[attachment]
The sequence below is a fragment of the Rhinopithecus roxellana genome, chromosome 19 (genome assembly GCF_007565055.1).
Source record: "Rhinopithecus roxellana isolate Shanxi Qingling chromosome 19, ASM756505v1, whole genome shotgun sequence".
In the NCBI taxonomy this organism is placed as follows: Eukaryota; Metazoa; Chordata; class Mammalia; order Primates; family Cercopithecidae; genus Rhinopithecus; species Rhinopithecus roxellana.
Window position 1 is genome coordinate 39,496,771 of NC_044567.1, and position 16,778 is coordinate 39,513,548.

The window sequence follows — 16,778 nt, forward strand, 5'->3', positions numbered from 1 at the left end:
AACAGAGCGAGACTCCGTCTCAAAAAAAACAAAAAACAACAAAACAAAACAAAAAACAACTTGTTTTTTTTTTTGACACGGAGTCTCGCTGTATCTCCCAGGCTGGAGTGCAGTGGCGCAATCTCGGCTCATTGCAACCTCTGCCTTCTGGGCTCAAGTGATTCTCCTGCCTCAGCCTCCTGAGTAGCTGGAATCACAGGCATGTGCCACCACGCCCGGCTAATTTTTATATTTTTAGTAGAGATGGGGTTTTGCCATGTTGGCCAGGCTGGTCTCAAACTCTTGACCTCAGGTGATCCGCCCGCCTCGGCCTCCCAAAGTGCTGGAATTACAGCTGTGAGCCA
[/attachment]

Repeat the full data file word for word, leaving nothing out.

The sequence below is a fragment of the Rhinopithecus roxellana genome, chromosome 19 (genome assembly GCF_007565055.1).
Source record: "Rhinopithecus roxellana isolate Shanxi Qingling chromosome 19, ASM756505v1, whole genome shotgun sequence".
In the NCBI taxonomy this organism is placed as follows: Eukaryota; Metazoa; Chordata; class Mammalia; order Primates; family Cercopithecidae; genus Rhinopithecus; species Rhinopithecus roxellana.
Window position 1 is genome coordinate 39,496,771 of NC_044567.1, and position 16,778 is coordinate 39,513,548.

The window sequence follows — 16,778 nt, forward strand, 5'->3', positions numbered from 1 at the left end:
AACAGAGCGAGACTCCGTCTCAAAAAAAACAAAAAACAACAAAACAAAACAAAAAACAACTTGTTTTTTTTTTTGACACGGAGTCTCGCTGTATCTCCCAGGCTGGAGTGCAGTGGCGCAATCTCGGCTCATTGCAACCTCTGCCTTCTGGGCTCAAGTGATTCTCCTGCCTCAGCCTCCTGAGTAGCTGGAATCACAGGCATGTGCCACCACGCCCGGCTAATTTTTATATTTTTAGTAGAGATGGGGTTTTGCCATGTTGGCCAGGCTGGTCTCAAACTCTTGACCTCAGGTGATCCGCCCGCCTCGGCCTCCCAAAGTGCTGGAATTACAGCTGTGAGCCA